> Jon Ellison wrote:
> >OKay Archae.
> >The material is irrelevant.
> It's wasn't to the ancient Egyptians...... it
> can't be finely carved and polished unless the
> rock is a hardrock (i.e. high fracture strength).
We are not talking about polishing, we are talking about the process of enlarging a borehole.
Stocks claims that the borehole can be enlarged through a narrow neck using a stick an stone.
> >To prove your point.
> I asked you to prove yours first....... why is
> this andesite porphyry example of yours beyond
> Stock's proposed method? Remember you believe the
> "material is irrelevant".........
Production procedure. Stocks claims that the stone is inserted through the narrow neck and then laid flat.
If the stone can be laid flat then the borehole is already at the minimum diameter that can accommodate the alleged cutting/enlarging stone laid flat. Unless of course the stone can somehow magically expand while being rotated. (which is why today we have centrifugal, expanding honing tools).
> >No need to even consider "Meta-Andesite, feldspar
> Do you even know what they are..... since I would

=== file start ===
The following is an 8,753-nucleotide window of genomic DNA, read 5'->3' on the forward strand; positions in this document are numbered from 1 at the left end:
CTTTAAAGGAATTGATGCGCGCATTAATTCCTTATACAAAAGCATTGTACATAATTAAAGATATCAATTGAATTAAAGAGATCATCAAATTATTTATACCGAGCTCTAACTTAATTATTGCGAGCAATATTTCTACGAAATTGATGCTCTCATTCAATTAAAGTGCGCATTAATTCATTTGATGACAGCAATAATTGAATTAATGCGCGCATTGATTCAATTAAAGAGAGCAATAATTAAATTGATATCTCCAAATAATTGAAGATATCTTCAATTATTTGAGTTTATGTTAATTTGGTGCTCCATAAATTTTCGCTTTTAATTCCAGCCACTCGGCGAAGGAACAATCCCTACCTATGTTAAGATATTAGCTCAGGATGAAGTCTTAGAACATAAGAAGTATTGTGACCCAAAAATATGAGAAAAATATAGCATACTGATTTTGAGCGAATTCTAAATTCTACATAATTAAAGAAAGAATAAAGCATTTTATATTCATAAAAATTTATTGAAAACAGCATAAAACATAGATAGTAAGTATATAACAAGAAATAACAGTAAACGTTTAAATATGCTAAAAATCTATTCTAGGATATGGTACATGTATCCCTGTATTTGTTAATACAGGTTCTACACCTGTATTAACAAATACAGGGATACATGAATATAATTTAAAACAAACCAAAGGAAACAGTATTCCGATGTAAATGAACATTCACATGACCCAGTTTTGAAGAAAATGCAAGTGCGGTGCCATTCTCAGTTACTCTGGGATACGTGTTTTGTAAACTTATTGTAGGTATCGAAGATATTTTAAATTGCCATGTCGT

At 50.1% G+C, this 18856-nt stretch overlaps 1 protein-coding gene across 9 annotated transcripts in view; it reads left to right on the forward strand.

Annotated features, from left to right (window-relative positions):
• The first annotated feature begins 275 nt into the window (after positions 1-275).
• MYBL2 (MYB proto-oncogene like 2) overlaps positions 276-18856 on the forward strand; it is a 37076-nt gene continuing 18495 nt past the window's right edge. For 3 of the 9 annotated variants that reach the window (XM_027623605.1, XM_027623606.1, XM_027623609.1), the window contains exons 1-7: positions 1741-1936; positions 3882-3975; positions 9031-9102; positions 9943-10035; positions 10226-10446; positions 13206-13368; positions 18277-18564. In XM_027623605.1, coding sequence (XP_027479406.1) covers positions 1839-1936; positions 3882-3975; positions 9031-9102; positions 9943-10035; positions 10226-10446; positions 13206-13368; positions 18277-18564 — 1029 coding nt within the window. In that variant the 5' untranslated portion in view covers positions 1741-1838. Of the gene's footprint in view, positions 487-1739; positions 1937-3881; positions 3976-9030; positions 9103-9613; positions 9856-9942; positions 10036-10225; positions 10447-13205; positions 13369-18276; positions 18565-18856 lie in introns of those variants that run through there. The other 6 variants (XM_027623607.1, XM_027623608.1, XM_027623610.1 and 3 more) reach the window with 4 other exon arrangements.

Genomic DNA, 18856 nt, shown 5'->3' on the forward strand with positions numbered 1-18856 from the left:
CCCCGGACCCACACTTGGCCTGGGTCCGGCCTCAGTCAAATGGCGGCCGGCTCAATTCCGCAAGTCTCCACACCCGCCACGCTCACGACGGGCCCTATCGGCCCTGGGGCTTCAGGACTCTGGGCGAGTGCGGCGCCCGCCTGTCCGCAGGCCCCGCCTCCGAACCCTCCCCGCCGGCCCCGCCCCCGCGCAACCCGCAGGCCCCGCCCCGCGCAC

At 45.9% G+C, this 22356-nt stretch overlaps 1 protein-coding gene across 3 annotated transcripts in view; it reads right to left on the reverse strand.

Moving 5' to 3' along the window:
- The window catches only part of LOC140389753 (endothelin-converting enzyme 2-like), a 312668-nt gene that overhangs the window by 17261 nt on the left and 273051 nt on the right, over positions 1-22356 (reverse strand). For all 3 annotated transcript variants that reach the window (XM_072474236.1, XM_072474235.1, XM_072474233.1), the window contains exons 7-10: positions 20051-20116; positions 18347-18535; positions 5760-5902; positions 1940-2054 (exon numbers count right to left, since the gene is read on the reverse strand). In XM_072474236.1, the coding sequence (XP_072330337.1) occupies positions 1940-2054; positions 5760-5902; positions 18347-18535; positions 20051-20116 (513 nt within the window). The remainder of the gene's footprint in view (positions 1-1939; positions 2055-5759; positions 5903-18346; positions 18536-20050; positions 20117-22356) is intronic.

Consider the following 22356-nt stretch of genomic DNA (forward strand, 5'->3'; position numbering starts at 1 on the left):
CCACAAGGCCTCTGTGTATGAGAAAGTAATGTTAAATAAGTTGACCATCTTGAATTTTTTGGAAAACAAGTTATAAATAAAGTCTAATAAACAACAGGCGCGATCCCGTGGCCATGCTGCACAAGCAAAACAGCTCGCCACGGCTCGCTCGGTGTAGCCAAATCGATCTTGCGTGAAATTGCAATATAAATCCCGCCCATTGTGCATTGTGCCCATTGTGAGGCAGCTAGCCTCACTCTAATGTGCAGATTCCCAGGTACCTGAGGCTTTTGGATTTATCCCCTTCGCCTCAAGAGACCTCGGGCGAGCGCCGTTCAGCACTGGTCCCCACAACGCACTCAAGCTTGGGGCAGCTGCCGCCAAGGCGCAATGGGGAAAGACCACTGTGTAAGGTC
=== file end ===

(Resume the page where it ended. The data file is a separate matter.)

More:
> love to hear your explanation as to how they got
> cut on the surface?
Yes I do. Again we are referring to Stocks claimed bore expansion method irrespective of materials.
> >If you are demonstrably successful, we can then
> apply your
> >technique to harder materials.
> Oh so now the material is relevant.... why is
> andesite porphyry so hard (i.e. abrasion hardness)
> it cannot be shaped by grinding with quartz?
I said "Irrelevant".
You appear to be arguing with yourself again, hallucinating?? Who mentioned relative hardness?
You are deflecting again. The issue in this case is one of technique, not materials.
How is the cutting stone able to expand after insertion through the narrow neck and thus enlarge the inside of the vessel.???
> >No I do not have a photo of the consistent wall
> Where are you getting that previous claim from
> then...... the one claiming a "constant wall
> thickness of only a few mm" for narrow necked
Page 150 of Stocks Book.
Experiments in Egyptian Archaeology.
Stoneworking Technology in Ancient Egypt.
> Archae Solenhofen (firstname.lastname@example.org)
Edited 6 time(s). Last edit at 07-May-16 01:42 by Jon Ellison.